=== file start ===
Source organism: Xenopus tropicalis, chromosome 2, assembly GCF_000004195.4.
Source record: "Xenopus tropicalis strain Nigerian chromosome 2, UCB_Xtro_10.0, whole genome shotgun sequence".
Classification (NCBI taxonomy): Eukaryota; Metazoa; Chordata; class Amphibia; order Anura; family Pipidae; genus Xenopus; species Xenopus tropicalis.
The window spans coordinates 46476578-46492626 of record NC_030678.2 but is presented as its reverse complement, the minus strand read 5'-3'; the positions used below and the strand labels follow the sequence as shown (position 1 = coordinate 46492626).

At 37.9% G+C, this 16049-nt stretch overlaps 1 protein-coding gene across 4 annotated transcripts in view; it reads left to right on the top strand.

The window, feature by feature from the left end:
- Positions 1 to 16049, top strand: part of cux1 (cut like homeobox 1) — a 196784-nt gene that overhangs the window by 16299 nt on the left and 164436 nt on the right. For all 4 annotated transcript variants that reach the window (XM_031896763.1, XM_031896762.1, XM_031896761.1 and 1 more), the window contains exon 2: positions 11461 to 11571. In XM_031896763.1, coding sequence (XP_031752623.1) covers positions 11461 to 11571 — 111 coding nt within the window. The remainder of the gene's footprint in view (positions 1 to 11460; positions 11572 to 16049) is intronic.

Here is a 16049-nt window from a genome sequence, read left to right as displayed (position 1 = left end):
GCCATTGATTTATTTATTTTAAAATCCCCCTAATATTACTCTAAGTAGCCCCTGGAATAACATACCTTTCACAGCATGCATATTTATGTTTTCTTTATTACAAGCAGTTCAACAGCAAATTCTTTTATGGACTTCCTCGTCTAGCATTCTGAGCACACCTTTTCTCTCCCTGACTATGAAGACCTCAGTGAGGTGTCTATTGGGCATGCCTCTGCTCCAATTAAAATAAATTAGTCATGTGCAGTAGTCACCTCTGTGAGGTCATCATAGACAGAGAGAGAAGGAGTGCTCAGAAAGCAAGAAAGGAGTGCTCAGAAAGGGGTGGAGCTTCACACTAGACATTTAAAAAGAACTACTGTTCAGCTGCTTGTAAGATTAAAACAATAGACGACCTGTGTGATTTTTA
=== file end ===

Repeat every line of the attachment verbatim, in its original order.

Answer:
Source organism: Xenopus tropicalis, chromosome 2, assembly GCF_000004195.4.
Source record: "Xenopus tropicalis strain Nigerian chromosome 2, UCB_Xtro_10.0, whole genome shotgun sequence".
Classification (NCBI taxonomy): Eukaryota; Metazoa; Chordata; class Amphibia; order Anura; family Pipidae; genus Xenopus; species Xenopus tropicalis.
The window spans coordinates 46476578-46492626 of record NC_030678.2 but is presented as its reverse complement, the minus strand read 5'-3'; the positions used below and the strand labels follow the sequence as shown (position 1 = coordinate 46492626).

At 37.9% G+C, this 16049-nt stretch overlaps 1 protein-coding gene across 4 annotated transcripts in view; it reads left to right on the top strand.

The window, feature by feature from the left end:
- Positions 1 to 16049, top strand: part of cux1 (cut like homeobox 1) — a 196784-nt gene that overhangs the window by 16299 nt on the left and 164436 nt on the right. For all 4 annotated transcript variants that reach the window (XM_031896763.1, XM_031896762.1, XM_031896761.1 and 1 more), the window contains exon 2: positions 11461 to 11571. In XM_031896763.1, coding sequence (XP_031752623.1) covers positions 11461 to 11571 — 111 coding nt within the window. The remainder of the gene's footprint in view (positions 1 to 11460; positions 11572 to 16049) is intronic.

Here is a 16049-nt window from a genome sequence, read left to right as displayed (position 1 = left end):
GCCATTGATTTATTTATTTTAAAATCCCCCTAATATTACTCTAAGTAGCCCCTGGAATAACATACCTTTCACAGCATGCATATTTATGTTTTCTTTATTACAAGCAGTTCAACAGCAAATTCTTTTATGGACTTCCTCGTCTAGCATTCTGAGCACACCTTTTCTCTCCCTGACTATGAAGACCTCAGTGAGGTGTCTATTGGGCATGCCTCTGCTCCAATTAAAATAAATTAGTCATGTGCAGTAGTCACCTCTGTGAGGTCATCATAGACAGAGAGAGAAGGAGTGCTCAGAAAGCAAGAAAGGAGTGCTCAGAAAGGGGTGGAGCTTCACACTAGACATTTAAAAAGAACTACTGTTCAGCTGCTTGTAAGATTAAAACAATAGACGACCTGTGTGATTTTTA